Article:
If the Fed determines it is time to act, it can set a new target rate and buy up bonds, sending the bond prices down and yields — and mortgage rates — higher. Rising mortgage rates could subsequently affect loan approval rates, home sales and home prices.

How High Will Mortgage Rates Go?

The Washington Post noted Fed documents show a long-run median estimate federal funds rate of 3.5 percent — which would be achieved through a number of small increases over several years. While 3.5 is certainly more than zero, this is still a half-point below the historic average of four percent, and a fraction of the all-time high of 20 percent reached during the early 1980s.
For mortgage rates, such policy steps are likely to raise borrowers' interest rates incrementally over the next several years. In May, top economists from Fannie Mae, Freddie Mac, and the Mortgage Bankers Association (MBA) discussed how such increases might play out. Though the timetable is now likely off, due to no September rate hike, the MBA had forecast a 30-year, fixed-rate mortgage rate of 5.3 percent by the end of 2016, which is notably above this year's rates that hovered around four percent.
For now, the federal funds rate — and for the most part, mortgage rates — remain unchanged after last week's FOMC meeting. A federal funds target rate increase could be decided at one of the group's two remaining 2015 meetings, in October or December, or the Fed could decide to wait longer. Only time, and the economy, can tell.


Monday, September 14, 2015

Why is Title Insurance Necessary During a Refinance?

If you're considering refinancing your home loan to take advantage of a lower rate or more favorable terms, it helps to know about the upfront costs. If you decide to refinance your home, even through the same lender that originated your current loan, you'll likely be expected to pay closing costs such as service fees, points, and title insurance fees.

What Is Title Insurance, Again?

Just what is title insurance? This can be a hard question to answer, even for people who've bought and sold several homes (and bought several title insurance policies along the way). This is partially because buying a home is a complex process. After a while, details of the purchase and its associated fees can start to blur together. Another reason is because title insurance differs from many other types of insurance.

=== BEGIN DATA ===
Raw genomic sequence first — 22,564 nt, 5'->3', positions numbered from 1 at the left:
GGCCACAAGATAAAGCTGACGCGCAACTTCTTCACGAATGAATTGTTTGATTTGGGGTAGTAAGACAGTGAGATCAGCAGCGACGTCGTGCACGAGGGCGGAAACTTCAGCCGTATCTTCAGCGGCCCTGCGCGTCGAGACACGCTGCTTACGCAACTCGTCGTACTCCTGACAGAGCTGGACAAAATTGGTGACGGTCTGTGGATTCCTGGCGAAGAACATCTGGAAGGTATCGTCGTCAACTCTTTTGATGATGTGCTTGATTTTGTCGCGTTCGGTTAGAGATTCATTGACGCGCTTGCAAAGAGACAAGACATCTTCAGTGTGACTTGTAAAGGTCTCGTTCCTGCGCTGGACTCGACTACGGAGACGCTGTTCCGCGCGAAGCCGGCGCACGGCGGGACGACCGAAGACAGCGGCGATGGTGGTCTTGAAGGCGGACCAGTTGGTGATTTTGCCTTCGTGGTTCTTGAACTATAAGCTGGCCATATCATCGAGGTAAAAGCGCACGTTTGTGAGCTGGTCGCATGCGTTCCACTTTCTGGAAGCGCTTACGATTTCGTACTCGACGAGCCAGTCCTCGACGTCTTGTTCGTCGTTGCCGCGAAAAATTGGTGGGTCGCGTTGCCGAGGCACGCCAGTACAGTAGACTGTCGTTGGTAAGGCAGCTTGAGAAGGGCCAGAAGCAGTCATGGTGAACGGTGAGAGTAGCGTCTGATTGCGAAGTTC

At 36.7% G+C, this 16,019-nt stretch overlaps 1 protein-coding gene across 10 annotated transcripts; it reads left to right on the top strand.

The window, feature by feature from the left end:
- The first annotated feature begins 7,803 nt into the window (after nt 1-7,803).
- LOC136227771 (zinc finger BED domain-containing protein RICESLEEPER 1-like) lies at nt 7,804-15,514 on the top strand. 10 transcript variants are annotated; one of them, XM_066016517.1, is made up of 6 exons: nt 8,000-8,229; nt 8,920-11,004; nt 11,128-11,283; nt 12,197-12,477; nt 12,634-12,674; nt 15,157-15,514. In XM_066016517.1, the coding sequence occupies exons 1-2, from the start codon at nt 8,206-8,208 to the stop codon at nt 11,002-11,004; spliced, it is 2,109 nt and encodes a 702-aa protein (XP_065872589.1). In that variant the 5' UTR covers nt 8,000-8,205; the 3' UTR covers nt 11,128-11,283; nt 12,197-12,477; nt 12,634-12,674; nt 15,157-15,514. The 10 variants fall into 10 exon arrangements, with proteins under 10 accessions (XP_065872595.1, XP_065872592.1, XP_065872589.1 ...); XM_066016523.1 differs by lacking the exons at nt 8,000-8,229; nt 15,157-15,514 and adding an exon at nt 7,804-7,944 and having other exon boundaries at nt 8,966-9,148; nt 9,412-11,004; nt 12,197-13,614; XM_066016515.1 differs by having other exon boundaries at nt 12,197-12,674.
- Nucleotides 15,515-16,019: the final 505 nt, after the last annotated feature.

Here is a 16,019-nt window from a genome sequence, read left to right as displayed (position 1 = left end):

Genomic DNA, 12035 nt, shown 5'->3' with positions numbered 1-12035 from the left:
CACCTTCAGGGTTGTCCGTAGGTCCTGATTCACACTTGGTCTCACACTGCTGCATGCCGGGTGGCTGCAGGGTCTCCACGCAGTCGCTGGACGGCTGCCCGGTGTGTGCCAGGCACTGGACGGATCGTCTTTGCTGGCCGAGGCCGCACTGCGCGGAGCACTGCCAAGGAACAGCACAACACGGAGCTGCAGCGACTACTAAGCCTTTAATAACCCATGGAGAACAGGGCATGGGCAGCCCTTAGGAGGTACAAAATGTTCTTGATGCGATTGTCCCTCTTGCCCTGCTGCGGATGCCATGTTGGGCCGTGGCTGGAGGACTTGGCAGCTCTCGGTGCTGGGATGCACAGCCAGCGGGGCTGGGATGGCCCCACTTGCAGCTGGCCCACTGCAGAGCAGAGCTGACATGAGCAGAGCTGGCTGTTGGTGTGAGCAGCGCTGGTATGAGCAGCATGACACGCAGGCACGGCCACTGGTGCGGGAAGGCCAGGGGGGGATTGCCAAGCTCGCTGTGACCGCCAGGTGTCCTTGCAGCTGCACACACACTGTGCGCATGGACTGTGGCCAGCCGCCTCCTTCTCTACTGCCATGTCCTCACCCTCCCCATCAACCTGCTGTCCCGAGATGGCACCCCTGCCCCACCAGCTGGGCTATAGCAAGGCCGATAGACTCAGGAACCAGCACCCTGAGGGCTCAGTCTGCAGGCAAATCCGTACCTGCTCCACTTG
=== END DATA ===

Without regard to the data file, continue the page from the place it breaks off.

When you purchase car insurance or health insurance, you're protecting yourself from a possible future negative event, like an accident or health problem. Car insurance requires the continuous payment of a premium to maintain coverage on the car, just as health insurance requires ongoing payment of a premium to protect against health issues. 

Title insurance works differently. When purchasing title insurance, you'll pay a one-time fee at closing for your title insurance policy. Compared to most other types of insurance, like auto and health, a title insurance policy comes at a significantly lower cost. That policy protects your investment, not from some future possible calamity, but from undiscovered past events which may otherwise jeopardize your ownership of the property. 

The title of your property is your proof of proper, legal ownership. With your home likely being one of the largest purchases you'll make in your lifetime, you certainly want to make sure you own the property you've paid for. 

This is where title insurance comes in. The two types of policies, the lender's policy and the owner's policy, provide protection to mortgage lenders and property owners, respectively, against unexpected problems affecting the title and ownership of the property.

Why Is It Necessary During a Refinance?

Title insurance protects a property investment at different points in the life of a property — when it's a new construction, when there is a property resale, and during refinance transactions. Each time a property changes hands, a new owner's policy can be purchased to protect the new owner's investment, but for transactions where a lender is involved, a title insurance lender's policy will always be required.